Medical resident comes to Waupaca
Program focuses on rural health care
Not many medical school residents have the opportunity to work with patients and doctors in a rural setting, but a pilot program in Waupaca is looking to change that.
ThedaCare Physicians-Waupaca teamed up with the Fox Valley Family Medicine Residency program to offer a third-year resident to care for patients and work with other physicians in a smaller community.
As part of the Rural Continuity Practice Opportunities program, Dr. Rawinder Parmar goes to Waupaca weekly to meet with patients.
Based at Mosaic Health in Appleton, she sees patients at the clinic, in addition to working a variety of shifts in Fox Cities hospitals.
Parmar applied for the program since she would like to work in a full-scope family medicine practice in a rural or underserved setting once she completes her residency program next spring.
“I felt this exposure (in Waupaca) would be great preparation” for my career, she said. “I love the local patient population that I have had the opportunity to work with. My days vary anywhere from well-child visits and skin procedures to OB milestone visits and end-of-life discussions.”
The Rural Continuity Practice Opportunities program was created by the Medical College of Wisconsin to provide residents with the chance to work with family physicians, surgeons, gynecologists and emergency medicine physicians in smaller communities within 60 miles of the primary residency site.
Dr. Zachary Baeseman, of ThedaCare Physicians-Waupaca, spearheaded the effort to bring a resident to the community.
“This is a way we can expose more residents to what it is like to work in a rural setting,” he said. “We can provide a rich environment for them where they can practice in both a clinical and hospital setting.”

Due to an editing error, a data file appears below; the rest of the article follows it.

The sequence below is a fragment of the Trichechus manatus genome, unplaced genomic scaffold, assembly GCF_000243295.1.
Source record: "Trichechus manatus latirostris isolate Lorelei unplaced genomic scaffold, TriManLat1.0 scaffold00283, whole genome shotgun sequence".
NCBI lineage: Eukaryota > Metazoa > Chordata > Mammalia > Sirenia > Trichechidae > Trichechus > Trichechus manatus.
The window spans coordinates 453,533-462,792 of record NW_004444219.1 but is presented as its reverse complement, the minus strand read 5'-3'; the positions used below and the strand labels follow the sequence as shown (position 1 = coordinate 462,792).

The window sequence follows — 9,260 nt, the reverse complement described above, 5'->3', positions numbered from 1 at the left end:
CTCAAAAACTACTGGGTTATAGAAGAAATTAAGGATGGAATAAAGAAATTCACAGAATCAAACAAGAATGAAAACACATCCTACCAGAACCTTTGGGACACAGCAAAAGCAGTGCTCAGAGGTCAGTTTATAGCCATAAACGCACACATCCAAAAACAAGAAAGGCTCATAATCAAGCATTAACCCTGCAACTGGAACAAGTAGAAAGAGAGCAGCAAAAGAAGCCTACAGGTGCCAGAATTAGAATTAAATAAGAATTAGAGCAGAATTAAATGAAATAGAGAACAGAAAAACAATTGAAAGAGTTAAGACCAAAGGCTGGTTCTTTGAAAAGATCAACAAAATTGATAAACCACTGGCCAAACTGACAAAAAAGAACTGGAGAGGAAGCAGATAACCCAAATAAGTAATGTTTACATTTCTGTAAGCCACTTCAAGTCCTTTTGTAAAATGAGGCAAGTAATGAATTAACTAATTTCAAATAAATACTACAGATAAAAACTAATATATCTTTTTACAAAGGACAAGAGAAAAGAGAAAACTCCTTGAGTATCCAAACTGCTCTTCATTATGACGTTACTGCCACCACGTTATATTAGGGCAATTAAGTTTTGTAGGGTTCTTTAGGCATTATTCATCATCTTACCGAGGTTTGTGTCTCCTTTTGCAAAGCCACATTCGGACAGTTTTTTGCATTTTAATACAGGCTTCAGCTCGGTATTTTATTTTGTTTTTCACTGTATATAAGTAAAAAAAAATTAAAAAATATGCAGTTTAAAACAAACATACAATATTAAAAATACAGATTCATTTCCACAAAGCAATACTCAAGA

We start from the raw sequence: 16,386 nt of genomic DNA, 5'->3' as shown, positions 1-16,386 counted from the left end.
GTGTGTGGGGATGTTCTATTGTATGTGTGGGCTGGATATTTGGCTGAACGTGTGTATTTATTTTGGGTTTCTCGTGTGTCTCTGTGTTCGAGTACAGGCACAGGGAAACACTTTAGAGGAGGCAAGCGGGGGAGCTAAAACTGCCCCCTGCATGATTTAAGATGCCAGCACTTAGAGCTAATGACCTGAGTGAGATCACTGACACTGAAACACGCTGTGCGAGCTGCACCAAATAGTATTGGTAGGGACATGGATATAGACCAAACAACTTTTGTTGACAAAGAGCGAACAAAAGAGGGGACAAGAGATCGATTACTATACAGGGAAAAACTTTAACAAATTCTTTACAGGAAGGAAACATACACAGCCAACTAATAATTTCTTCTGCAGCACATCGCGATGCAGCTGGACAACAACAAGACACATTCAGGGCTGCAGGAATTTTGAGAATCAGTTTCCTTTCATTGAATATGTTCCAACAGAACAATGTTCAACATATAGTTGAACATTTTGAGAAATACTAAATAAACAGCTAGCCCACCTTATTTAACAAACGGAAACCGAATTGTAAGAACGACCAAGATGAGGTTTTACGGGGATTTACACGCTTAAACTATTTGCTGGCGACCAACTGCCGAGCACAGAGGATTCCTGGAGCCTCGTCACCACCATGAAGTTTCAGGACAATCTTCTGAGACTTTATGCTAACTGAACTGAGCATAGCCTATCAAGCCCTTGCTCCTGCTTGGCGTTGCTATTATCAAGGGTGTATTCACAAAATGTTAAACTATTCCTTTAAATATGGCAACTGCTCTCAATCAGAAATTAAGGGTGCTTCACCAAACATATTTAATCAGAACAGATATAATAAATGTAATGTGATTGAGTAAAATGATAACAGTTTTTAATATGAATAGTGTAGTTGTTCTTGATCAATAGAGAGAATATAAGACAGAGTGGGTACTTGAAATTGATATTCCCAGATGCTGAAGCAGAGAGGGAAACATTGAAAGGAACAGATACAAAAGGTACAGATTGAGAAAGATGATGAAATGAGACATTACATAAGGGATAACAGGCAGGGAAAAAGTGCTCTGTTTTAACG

Baeseman, along with fellow Waupaca family medicine physicians James Spencer and Michael Bauer, oversee Parmar and provide feedback on the care she delivers to patients.
“So far, things are going very well and we have received a lot of positive feedback,” Baeseman said.
Parmar appreciates the support she has received from the ThedaCare Physicians-Waupaca staff.
“I have really enjoyed with the attending physicians. They have great passion for teaching which makes the experience all the better,” she said.
In Waupaca, Parmar has more opportunities, including obstetrics, than a resident in a larger hospital, Baeseman said.
“There is an OB patient she is following and hopefully, Dr. Parmar will be here when she gives birth,” he said. “The goal is that doctors see how awesome it is to be in a place where the clinic and hospital are together and decide to seek a position in that environment.”
If the program goes well, Baeseman said ThedaCare Physicians-Waupaca might have the opportunity to host a resident physician for his or her second and third years of training.
“It is a continuality program where the resident really gets to know the facility and patients,” he said.
Baeseman said the program builds the family doctors of the future.
“When you look at family doctors, they are getting older and we do not have enough of them,” he said. “A program like this shows residents the opportunities available to family medicine physicians, especially those who choose to work in a rural area where the need is greatest.”